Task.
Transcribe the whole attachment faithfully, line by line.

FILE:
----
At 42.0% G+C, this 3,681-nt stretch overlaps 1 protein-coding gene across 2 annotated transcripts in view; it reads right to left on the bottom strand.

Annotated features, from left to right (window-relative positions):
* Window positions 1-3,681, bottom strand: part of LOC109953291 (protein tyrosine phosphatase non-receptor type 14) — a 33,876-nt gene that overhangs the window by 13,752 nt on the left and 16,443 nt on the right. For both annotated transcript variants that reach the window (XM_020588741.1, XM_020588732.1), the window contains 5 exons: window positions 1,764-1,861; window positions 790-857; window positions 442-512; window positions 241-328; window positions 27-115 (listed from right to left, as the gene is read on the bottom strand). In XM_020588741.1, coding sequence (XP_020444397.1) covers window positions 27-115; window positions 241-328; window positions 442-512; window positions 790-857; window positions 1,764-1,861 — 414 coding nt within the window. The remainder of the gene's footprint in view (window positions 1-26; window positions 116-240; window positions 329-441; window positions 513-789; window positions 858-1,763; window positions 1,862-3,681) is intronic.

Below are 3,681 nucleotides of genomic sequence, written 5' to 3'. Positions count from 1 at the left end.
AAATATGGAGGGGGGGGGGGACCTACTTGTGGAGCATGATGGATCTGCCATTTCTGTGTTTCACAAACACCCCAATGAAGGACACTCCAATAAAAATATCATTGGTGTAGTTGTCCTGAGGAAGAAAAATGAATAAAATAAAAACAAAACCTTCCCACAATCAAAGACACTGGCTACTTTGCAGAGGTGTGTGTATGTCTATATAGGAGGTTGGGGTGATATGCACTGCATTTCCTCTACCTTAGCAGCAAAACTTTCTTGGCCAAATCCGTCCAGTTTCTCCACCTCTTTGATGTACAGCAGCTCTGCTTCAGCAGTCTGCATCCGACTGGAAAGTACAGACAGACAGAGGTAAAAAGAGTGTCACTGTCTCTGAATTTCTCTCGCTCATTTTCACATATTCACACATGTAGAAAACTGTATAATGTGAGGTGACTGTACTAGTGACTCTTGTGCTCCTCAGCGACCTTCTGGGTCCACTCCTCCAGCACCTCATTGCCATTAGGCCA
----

At 42.0% G+C, this 3,681-nt stretch overlaps 1 protein-coding gene across 2 annotated transcripts in view; it reads right to left on the bottom strand.

Annotated features, from left to right (window-relative positions):
* Window positions 1-3,681, bottom strand: part of LOC109953291 (protein tyrosine phosphatase non-receptor type 14) — a 33,876-nt gene that overhangs the window by 13,752 nt on the left and 16,443 nt on the right. For both annotated transcript variants that reach the window (XM_020588741.1, XM_020588732.1), the window contains 5 exons: window positions 1,764-1,861; window positions 790-857; window positions 442-512; window positions 241-328; window positions 27-115 (listed from right to left, as the gene is read on the bottom strand). In XM_020588741.1, coding sequence (XP_020444397.1) covers window positions 27-115; window positions 241-328; window positions 442-512; window positions 790-857; window positions 1,764-1,861 — 414 coding nt within the window. The remainder of the gene's footprint in view (window positions 1-26; window positions 116-240; window positions 329-441; window positions 513-789; window positions 858-1,763; window positions 1,862-3,681) is intronic.

Below are 3,681 nucleotides of genomic sequence, written 5' to 3'. Positions count from 1 at the left end.
AAATATGGAGGGGGGGGGGGACCTACTTGTGGAGCATGATGGATCTGCCATTTCTGTGTTTCACAAACACCCCAATGAAGGACACTCCAATAAAAATATCATTGGTGTAGTTGTCCTGAGGAAGAAAAATGAATAAAATAAAAACAAAACCTTCCCACAATCAAAGACACTGGCTACTTTGCAGAGGTGTGTGTATGTCTATATAGGAGGTTGGGGTGATATGCACTGCATTTCCTCTACCTTAGCAGCAAAACTTTCTTGGCCAAATCCGTCCAGTTTCTCCACCTCTTTGATGTACAGCAGCTCTGCTTCAGCAGTCTGCATCCGACTGGAAAGTACAGACAGACAGAGGTAAAAAGAGTGTCACTGTCTCTGAATTTCTCTCGCTCATTTTCACATATTCACACATGTAGAAAACTGTATAATGTGAGGTGACTGTACTAGTGACTCTTGTGCTCCTCAGCGACCTTCTGGGTCCACTCCTCCAGCACCTCATTGCCATTAGGCCA